In economics, a food stamp is a small piece of adhesive paper which is attached to an item of food by the Food and Nutrition Service, and represents the base monetary value of that particular food item for the purposes of bartering for booze and cigarettes. Contrary to popular belief, food stamps are not edible, but when you lick them they do taste like the food that they are attached to.
History[edit | edit source]
Food stamps were invented and patented by Benjamin Franklin in 1776, soon after he discovered that most forms of food cannot be adequately typed on by the primitive typewriters of the Colonial era. As soon as the Continental Congress got wind of this amazingly kewl idea, they immediately, preemptively, and retroactively extorted all patent rights to the food stamp over Franklin's dead body by passage of the Food Stamp Act of 1977. The Foodlike Drug Association wasted no time in printing billions and billions of food stamps in a multitude of brightly-colored denominations for eventual consumption by the unwashed masses.
Availability[edit | edit source]
Food stamps are freely available to be purchased over-the-counter at your friendly neighborhood Foodie and Druggie Assimilation center, (conveniently located behind the big blue Salvation Army dumpster). Alternatively, food stamps may be prescribed at a discount rate by your draconian HMO, on the sole condition that you provide three (3) notarized proofs of overwhelming hunger.
Processing[edit | edit source]
Once the food stamp is secured to the food by adequate quantities of nontoxic adhesive glue, the food is deposited into an official United States Federal Food Box for eventual pick-up by an official United States Federal Food Truck and transported via deep underground tunnels to the heavily-guarded United States Federal Food Sorting Department at an undisclosed location at 1417 Adlai Stevenson Drive (Suite 27-B), Springfield, IL 62703. Once there, the piece of food, along with many millions of other food items, are systematically unpacked, scanned, weighed, collated, rerouted, weighed again, tested for avian flu viruses, irradiated with lethal microwave beams, repacked into a discrete unmarked container, and finally loaded onto an outbound freight train and eventually hand-delivered (with the canceled food stamp still attached) direct to your home and squeezed through your ubiquitous food slot, all within a mere six to ten days.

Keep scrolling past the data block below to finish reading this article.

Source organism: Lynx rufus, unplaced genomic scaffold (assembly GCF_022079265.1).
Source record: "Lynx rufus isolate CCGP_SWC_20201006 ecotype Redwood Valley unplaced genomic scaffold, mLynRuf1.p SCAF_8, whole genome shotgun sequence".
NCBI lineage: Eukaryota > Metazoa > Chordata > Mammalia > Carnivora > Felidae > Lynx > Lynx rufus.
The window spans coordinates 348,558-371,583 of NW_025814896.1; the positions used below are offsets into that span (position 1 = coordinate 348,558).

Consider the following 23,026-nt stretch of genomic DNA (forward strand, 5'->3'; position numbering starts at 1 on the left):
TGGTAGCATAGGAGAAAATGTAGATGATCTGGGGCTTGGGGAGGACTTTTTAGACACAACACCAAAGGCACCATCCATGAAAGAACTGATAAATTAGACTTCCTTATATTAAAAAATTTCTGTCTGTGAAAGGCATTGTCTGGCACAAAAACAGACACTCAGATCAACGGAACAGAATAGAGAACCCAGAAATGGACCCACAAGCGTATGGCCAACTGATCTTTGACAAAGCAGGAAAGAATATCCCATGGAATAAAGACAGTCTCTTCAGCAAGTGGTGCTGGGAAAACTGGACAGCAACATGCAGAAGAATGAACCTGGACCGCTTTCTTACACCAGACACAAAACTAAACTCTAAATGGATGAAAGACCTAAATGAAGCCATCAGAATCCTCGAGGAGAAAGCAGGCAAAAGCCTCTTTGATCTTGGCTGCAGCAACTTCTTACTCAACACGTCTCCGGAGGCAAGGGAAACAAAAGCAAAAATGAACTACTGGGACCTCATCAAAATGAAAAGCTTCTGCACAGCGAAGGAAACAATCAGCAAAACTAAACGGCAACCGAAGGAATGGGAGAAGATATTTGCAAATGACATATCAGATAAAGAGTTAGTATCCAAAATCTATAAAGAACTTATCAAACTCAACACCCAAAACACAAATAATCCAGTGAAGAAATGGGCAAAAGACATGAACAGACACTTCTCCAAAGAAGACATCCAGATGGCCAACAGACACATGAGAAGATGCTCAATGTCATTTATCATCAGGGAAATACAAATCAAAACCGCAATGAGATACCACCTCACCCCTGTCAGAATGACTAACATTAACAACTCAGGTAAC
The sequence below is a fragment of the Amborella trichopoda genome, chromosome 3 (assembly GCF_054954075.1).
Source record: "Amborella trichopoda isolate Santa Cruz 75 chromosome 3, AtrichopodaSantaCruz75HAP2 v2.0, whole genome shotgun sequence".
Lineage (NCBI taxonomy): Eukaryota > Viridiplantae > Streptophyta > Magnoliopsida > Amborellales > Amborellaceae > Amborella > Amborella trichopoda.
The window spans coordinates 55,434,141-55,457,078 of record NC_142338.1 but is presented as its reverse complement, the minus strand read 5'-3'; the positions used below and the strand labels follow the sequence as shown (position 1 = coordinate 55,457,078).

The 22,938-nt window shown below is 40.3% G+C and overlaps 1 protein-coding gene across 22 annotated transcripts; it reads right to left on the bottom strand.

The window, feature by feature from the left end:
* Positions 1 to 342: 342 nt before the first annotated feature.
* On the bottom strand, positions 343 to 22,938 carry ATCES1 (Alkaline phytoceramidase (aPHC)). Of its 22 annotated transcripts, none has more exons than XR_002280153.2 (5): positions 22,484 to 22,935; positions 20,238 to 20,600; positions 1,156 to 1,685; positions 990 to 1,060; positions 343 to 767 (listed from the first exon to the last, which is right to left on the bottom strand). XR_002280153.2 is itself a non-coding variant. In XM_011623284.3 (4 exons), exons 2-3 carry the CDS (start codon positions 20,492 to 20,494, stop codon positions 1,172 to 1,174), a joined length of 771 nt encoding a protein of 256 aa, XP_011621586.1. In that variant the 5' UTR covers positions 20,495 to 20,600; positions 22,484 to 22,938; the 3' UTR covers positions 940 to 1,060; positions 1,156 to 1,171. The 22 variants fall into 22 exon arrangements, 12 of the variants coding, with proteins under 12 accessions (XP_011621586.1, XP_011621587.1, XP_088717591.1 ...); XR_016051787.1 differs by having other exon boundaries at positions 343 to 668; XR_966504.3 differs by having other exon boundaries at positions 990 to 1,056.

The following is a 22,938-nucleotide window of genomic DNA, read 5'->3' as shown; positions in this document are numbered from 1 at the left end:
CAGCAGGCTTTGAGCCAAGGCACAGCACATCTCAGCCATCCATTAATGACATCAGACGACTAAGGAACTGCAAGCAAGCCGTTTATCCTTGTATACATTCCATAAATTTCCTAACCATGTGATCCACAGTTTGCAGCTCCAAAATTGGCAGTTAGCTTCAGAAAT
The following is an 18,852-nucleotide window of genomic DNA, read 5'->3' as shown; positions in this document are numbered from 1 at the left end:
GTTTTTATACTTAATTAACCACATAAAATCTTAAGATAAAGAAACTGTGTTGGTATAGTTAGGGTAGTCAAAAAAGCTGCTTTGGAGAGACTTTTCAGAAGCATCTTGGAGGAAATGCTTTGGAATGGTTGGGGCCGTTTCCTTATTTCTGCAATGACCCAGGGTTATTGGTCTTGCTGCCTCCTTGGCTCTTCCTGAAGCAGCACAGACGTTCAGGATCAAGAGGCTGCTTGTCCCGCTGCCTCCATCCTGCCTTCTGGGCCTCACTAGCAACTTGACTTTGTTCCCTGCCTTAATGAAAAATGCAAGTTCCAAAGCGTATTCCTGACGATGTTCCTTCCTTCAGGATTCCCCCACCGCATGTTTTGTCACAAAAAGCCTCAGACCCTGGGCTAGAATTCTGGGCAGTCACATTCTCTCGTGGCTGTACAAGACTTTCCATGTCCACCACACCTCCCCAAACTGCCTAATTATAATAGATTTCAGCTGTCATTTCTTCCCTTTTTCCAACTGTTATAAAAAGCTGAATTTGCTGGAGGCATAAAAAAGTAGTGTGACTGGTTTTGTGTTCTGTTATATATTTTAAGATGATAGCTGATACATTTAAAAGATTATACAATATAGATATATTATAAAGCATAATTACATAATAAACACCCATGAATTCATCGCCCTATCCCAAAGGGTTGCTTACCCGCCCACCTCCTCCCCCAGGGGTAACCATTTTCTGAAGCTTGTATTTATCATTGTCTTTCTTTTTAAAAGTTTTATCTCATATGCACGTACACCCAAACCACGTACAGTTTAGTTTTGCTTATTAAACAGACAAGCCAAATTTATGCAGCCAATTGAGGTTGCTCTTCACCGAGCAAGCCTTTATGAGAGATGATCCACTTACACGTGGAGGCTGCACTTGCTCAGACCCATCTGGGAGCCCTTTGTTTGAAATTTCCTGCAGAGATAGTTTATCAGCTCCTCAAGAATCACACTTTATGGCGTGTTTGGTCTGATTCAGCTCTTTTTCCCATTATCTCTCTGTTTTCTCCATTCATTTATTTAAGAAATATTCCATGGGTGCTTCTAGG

Collecting[edit | edit source]
Whilst the vast majority of food stamps are utterly worthless in and of themselves, occasionally a freak lightning storm or solar flare will send an unexpected power surge through the FDA's computer-controlled printing press, causing one (1) food stamp out of several billion to be printed in a slightly odd manner. These extremely rare food stamps are exceptionally valued by rabid gastrophilatelists, fetching up to $57,000,000 at auction for a single misprinted Series 1993-EEE $1 (on which the portrait of Benjamin Franklin was accidentally depicted with three noses).
Every few months like clockwork, the Food for Drugs Administers will deliberately offer to the public special commemorative food stamps to honor history-breaking Americans such as Franklin Delano Roosevelt, Susan B Anthony, George Washington Carver, Marion Barry, and our Lord and Saviour Jesus Christ. However, these particular issues are, in retrospect, worth no more than common run-of-the-mill food stamps to the serious collector.
Counterfeiting laws[edit | edit source]
References[edit | edit source]
- Since only real money can be successfully counterfeited, there has never been (as of 2024) a successful prosecution of food stamp forgery.